NEWS & ANALYSIS

Willie Hofmeyr's claims do not stand up to scrutiny - Thabo Mbeki

Former president says affidavit produces no evidence of political interference in work of NPA (April 9)

STATEMENT OF FORMER PRESIDENT THABO MBEKI ON ADV WILLIE HOFMEYR'S AFFIDAVIT

Last week, the Deputy National Director of Public Prosecutions for the National Prosecuting Authority (NPA), Advocate Willie Hofmeyr, submitted an affidavit concerning the court challenge brought by the Democratic Alliance to set aside the NPAs 2009 decision to drop corruption charges preferred against President Jacob Zuma.

In the affidavit, Adv Hofmeyr makes several allegations to the effect that during the time when I served as President of the Republic, certain people (presumably with my knowledge and consent) used or sought to use the NPA as a "tool to fight [my] factional political battles."

After careful study of the affidavit, I have come to the firm conclusion that it contains ABSOLUTELY no evidence to back the claim that either the alleged role players or I sought to interfere or interfered in the work of the NPA.

Those who have followed this matter will recall that essentially the same allegations were canvassed before Judge Chris Nicholson in the Pietermaritzburg High Court in 2008. Though Judge Nicholson was persuaded by the allegations, the Supreme Court of Appeal (SCA) unanimously dismissed his judgment and said, amongst other things, that it was "incomprehensible."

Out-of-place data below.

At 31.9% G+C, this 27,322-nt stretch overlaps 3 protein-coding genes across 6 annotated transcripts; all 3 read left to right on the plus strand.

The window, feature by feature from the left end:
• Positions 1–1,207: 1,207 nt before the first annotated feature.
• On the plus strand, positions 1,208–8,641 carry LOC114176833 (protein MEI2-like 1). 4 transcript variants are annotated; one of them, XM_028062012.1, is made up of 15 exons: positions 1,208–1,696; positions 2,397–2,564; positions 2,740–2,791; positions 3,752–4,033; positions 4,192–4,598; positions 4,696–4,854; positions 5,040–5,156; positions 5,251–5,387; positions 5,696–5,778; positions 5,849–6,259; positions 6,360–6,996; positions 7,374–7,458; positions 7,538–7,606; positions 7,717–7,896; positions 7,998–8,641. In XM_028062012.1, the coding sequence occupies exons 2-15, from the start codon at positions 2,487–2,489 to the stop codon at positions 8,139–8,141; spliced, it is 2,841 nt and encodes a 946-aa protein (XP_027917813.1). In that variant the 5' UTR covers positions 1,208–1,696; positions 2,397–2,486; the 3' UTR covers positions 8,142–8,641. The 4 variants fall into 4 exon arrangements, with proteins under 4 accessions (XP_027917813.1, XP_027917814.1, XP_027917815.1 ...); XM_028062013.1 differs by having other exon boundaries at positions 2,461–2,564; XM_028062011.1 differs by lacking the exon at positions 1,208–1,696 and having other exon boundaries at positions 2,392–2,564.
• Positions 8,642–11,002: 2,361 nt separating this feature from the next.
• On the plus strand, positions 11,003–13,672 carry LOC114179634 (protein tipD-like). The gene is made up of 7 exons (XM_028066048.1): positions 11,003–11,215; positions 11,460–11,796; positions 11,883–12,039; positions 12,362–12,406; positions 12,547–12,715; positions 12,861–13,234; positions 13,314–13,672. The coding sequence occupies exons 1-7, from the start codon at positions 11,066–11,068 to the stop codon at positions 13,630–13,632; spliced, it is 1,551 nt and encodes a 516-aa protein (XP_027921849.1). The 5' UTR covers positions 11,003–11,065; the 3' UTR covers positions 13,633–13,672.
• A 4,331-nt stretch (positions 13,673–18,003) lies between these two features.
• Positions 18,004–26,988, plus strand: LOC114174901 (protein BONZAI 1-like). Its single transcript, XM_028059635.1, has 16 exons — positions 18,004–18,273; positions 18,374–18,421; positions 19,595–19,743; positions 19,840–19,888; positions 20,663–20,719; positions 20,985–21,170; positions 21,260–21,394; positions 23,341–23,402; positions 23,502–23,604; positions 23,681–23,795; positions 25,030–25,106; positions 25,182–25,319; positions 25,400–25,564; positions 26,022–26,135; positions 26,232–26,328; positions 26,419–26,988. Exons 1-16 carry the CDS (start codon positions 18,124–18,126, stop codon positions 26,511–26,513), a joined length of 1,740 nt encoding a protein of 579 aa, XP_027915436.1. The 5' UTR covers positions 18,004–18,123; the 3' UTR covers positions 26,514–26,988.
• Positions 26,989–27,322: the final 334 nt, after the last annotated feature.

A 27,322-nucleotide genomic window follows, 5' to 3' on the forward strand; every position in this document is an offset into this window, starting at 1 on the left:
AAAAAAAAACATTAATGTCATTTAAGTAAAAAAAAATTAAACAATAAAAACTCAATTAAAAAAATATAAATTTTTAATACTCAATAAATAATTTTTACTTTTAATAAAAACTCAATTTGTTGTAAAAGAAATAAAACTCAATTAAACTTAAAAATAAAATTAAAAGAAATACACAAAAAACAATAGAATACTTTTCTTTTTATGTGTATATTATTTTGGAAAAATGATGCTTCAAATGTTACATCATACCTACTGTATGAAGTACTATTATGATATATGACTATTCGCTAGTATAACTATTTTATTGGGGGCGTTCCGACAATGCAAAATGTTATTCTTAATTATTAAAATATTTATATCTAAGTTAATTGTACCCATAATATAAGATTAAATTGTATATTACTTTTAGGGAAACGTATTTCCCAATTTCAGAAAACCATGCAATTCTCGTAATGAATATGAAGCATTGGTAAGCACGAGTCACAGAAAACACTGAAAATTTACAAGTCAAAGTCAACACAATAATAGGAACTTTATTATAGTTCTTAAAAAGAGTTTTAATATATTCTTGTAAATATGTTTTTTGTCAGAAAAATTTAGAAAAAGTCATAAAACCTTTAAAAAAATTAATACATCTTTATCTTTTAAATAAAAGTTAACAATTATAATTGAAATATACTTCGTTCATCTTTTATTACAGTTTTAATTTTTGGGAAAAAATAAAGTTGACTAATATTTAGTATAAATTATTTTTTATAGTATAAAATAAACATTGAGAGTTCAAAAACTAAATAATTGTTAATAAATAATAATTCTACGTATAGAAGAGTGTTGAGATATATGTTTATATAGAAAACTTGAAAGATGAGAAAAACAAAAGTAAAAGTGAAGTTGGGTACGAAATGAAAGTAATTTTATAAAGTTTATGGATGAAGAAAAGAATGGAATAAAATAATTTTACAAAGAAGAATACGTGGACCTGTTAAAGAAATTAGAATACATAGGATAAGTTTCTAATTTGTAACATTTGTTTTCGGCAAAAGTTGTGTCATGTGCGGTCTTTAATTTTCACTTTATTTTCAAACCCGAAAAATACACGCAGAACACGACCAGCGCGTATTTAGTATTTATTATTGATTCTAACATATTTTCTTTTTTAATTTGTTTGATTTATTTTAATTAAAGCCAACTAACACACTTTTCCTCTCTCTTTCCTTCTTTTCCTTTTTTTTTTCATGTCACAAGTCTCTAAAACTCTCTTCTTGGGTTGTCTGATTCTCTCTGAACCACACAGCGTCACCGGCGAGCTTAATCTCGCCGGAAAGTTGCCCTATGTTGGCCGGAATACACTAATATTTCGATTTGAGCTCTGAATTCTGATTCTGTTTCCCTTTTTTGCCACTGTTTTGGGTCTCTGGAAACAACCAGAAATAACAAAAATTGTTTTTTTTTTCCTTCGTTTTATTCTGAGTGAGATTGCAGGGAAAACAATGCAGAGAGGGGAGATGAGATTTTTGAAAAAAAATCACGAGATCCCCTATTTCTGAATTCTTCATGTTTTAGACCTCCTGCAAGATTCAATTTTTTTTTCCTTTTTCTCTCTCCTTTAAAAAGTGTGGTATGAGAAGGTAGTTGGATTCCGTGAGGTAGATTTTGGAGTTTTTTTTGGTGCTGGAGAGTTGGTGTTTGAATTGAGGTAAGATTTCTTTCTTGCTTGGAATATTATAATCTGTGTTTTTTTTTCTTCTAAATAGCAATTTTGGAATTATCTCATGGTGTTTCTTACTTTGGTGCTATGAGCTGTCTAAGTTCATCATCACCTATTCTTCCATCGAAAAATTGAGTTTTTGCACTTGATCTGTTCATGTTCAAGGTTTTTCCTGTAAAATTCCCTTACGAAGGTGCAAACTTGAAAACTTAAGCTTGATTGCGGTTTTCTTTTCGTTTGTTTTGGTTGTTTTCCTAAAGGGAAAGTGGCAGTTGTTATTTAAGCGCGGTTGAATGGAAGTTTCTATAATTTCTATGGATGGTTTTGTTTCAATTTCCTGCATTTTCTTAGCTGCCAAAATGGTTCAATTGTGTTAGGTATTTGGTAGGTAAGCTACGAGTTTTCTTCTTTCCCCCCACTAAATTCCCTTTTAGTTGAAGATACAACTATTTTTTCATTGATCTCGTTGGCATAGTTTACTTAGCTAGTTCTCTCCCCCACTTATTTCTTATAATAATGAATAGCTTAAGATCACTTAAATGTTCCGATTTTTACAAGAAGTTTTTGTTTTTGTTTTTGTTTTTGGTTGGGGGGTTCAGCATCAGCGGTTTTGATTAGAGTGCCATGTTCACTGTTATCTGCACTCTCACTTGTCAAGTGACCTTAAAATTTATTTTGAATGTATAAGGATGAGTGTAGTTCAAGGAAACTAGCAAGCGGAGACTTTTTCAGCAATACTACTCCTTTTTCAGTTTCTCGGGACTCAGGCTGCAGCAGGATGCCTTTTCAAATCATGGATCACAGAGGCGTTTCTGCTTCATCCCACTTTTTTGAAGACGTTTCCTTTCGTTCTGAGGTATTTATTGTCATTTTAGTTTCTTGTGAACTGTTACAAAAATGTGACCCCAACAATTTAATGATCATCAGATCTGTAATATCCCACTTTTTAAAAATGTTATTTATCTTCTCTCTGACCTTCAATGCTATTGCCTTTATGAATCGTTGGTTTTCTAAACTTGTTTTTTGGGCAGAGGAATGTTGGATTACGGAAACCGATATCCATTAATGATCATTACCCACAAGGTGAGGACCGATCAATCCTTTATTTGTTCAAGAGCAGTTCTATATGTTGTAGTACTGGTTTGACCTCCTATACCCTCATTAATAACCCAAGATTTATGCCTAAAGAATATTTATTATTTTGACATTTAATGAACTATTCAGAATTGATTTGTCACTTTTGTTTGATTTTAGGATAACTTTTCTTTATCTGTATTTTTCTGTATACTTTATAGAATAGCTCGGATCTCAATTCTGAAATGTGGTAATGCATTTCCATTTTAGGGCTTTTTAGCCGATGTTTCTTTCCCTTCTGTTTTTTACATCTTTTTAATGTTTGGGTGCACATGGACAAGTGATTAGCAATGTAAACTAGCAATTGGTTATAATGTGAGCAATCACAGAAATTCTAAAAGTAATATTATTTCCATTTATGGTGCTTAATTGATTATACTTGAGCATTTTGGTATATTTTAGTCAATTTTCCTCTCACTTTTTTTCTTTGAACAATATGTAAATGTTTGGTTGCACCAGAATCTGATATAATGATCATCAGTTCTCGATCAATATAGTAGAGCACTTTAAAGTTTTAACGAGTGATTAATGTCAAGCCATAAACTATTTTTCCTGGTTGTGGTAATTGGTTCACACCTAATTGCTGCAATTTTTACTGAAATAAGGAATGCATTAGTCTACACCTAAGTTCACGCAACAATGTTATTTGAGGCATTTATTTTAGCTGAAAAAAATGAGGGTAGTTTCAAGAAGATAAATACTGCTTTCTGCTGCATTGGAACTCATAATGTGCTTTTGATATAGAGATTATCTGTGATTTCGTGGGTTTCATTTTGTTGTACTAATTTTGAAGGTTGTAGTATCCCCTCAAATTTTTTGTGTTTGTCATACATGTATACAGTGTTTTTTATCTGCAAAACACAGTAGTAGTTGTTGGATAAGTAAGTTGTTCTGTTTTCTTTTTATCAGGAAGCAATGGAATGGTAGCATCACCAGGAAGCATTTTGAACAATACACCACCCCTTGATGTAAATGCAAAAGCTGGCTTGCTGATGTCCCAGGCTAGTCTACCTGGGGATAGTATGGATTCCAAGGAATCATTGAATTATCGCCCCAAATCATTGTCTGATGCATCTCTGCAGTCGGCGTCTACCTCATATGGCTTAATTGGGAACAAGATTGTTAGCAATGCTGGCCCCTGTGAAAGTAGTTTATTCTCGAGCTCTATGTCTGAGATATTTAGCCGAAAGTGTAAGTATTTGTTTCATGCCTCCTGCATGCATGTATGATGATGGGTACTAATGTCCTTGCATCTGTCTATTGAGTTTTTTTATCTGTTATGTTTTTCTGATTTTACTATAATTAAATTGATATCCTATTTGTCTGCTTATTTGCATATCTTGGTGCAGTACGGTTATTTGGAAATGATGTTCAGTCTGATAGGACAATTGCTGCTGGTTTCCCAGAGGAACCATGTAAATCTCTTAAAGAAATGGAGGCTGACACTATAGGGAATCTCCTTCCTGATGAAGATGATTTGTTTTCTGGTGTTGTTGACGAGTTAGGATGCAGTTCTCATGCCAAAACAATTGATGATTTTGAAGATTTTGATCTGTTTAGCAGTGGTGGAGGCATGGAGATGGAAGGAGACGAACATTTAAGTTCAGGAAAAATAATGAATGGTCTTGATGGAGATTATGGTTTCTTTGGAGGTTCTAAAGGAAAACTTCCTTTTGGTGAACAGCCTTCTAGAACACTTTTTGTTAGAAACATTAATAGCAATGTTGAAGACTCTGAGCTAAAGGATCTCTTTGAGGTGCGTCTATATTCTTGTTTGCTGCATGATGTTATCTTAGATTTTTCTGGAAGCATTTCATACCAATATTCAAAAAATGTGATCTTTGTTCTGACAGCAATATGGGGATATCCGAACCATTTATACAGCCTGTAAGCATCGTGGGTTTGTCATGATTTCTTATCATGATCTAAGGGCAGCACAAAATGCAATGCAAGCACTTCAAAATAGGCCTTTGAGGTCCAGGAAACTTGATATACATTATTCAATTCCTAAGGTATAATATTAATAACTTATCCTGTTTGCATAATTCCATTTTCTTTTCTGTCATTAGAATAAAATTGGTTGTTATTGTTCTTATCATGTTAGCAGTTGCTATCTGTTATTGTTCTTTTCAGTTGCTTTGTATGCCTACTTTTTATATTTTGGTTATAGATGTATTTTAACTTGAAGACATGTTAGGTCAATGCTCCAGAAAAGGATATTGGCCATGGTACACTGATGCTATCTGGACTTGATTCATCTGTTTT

I have therefore determined that there is nothing to add or to subtract from the SCA judgement.

Subsequent to the SCA judgement, my office issued a statement on January 13, 2009 in which I said in part: "It seems to me that the unacceptable practice of propagation of deliberate falsehoods to attain various objectives is becoming entrenched in our society." I also called on "All of us as leaders and citizens critically to reflect on this practice in order to avoid the entrenchment of a culture which may eventually corrupt our society."

My views and concerns regarding this practice and its consequences have not changed.

At another period in history, Mahatma Gandhi sought to address this and other concerns when he spoke of Seven Social Sins, these being:

"Wealth without work;
Pleasure without conscience;
Knowledge without character;
Commerce without morality;
Science without humanity;
Worship without sacrifice, and;
Politics without principle."

I hope and pray that one day, hopefully soon, our country will reflect on this and other issues with the obligatory depth and seriousness, bearing in mind that a society without a moral proposition is destined nowhere.

Statement issued by the Office of Thabo Mbeki, Johannesburg, April 9 2015

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